Does anybody have any idea where I can get a fully threaded brass
pipe, 1/2" in diameter (5/8 on inside) that is 3.5" long? I have
tried hardware stores, plumbing supply houses etc but everybody wants
to know who made the faucet and it doesn't say on it...
1/2 Brass pipe for plumbing is very common. Home Depot, Lowes and any
plumbing supply house should carry plenty of Brass pipe & fittings.
Try here: http://www.clawfootsupply.com/product400
my local Salt Lake City favorite:
There comes a time in the affairs of man when he must take the bull by
the tail and face the situation. -- WCF
This is called a "running thread".
This type of nipple is most common in the elec trade, where
galv steel nipples are used. A few faucet mfr's used them
in brass, but they are not common today and hard to find.
knows about them.
lists a brass running thread nipple
GOOGLE for more.
I guess it's just a brick and mortar store with no on-line ordering.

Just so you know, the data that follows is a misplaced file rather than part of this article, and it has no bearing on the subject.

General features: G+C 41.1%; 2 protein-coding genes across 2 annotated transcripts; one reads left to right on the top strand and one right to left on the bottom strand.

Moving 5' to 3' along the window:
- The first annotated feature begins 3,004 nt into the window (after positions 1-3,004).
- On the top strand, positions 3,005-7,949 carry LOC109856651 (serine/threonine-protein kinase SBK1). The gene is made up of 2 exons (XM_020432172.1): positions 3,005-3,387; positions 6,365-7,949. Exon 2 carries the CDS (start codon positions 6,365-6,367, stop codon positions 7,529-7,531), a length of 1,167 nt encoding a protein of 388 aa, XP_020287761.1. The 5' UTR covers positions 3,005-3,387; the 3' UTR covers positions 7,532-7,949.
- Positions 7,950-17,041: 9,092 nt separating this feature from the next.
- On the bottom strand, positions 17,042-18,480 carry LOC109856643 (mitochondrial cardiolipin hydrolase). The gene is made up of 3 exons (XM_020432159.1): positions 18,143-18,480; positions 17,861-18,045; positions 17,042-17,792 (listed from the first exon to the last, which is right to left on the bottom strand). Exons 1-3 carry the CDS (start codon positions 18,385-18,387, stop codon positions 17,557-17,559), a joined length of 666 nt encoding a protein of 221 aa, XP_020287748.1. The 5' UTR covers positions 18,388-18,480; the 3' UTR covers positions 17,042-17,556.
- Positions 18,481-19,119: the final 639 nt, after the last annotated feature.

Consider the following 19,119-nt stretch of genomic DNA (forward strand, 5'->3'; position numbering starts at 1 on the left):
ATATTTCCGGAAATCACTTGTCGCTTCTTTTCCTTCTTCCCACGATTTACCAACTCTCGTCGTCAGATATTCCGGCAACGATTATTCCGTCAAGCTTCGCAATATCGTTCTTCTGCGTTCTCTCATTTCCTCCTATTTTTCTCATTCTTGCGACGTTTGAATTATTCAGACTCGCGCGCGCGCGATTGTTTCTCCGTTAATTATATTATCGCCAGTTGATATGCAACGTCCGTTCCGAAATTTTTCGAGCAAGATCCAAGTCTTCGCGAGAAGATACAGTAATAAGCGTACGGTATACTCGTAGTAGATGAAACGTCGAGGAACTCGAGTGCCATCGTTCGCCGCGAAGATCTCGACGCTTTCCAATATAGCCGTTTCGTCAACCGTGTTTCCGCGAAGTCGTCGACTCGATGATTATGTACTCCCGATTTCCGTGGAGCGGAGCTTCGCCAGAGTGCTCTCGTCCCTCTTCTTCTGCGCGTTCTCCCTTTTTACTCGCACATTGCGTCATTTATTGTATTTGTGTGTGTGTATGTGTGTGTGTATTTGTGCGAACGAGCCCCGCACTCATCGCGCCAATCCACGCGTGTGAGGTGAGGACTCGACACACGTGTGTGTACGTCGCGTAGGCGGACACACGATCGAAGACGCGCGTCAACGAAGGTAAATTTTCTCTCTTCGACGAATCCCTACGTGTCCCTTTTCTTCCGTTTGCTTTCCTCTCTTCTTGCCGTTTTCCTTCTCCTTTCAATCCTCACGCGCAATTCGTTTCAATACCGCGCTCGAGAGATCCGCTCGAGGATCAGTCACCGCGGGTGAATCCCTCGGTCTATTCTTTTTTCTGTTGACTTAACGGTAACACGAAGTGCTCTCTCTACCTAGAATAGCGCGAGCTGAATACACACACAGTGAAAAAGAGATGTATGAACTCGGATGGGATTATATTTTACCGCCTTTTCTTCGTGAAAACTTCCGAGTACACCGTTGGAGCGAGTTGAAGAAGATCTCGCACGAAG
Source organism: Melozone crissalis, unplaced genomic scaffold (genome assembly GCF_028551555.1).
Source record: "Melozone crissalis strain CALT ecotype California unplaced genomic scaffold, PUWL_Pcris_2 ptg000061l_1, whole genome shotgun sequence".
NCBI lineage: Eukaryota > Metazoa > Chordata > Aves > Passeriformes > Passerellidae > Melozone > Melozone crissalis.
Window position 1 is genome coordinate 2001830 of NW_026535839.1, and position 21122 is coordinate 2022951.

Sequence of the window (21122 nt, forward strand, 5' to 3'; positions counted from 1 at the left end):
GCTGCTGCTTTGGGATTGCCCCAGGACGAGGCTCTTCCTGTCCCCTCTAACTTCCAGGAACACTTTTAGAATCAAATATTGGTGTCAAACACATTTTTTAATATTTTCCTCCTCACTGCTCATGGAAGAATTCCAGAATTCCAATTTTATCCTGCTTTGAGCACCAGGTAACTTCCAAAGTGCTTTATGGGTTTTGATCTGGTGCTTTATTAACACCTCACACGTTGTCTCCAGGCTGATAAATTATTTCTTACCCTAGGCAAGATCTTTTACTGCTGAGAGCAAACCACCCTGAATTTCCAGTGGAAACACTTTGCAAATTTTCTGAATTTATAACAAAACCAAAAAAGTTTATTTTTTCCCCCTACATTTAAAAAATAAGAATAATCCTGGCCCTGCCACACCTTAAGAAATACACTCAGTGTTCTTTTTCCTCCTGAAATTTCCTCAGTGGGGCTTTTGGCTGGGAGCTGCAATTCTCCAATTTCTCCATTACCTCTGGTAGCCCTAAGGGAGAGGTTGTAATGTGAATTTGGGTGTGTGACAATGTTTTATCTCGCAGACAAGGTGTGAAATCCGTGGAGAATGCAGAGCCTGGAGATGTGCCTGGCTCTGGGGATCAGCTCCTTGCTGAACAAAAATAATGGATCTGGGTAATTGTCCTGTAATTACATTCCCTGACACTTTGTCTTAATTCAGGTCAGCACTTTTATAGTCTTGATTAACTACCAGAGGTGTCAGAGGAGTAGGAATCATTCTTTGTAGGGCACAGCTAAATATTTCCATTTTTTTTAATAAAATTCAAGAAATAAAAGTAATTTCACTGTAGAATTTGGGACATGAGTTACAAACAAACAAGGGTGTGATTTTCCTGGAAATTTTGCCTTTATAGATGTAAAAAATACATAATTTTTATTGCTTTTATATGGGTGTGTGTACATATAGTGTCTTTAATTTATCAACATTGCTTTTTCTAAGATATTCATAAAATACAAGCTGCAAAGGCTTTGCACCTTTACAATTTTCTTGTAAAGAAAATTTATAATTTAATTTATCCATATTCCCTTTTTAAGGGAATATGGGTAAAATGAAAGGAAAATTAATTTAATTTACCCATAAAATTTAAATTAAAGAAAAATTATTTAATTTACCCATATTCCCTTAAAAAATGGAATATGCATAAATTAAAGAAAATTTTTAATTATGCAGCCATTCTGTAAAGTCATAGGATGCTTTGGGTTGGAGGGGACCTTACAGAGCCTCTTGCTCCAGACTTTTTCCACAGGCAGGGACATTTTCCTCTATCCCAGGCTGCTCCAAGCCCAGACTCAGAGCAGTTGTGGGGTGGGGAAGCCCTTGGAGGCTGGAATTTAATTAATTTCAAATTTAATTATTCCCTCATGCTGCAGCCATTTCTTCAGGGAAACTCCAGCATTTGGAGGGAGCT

You'll probably have to use old technology to order from them. Maybe now
that you know the proper name for the piece, you may do better
calling/visiting plumbing suppliers in your area.
I never heard of that brand/type. I know that there is a difference
when you are talking about pipe and tubing sizes where tubing is
measured on the outside and pipe on the inside. But in any event, you
can't have a pipe or tube that is 1/2" diameter on the outside and 5/8"
diameter on the inside. Maybe if you switched those diameter
measurements, then yes.
They are made by the The Acme Manufacturing Company. IIRC the company
was founded by a guy named Mobius, but he lost it when he went on the
bottle again and didn't get around to business. See:
(I bought one there a few years ago. It makes a nice compliment to the
sterling silver Mobius strip napkin ring I picked up years ago.)
My name is Jeff Wisnia and I approved this message....
I don't know about brass pipe, but in Electrical Metallic Tubing, 1/2"
EMT has a 5/8" inside diameter. The nominal or trade size may differ
quite a bit from the actual measurements.
P.S. I'm guessing that in the case of EMT, the outside diameter was
set to coincide with Rigid Metal Conduit, which is measured by inside
diameter, but the EMT walls are alot thinner.
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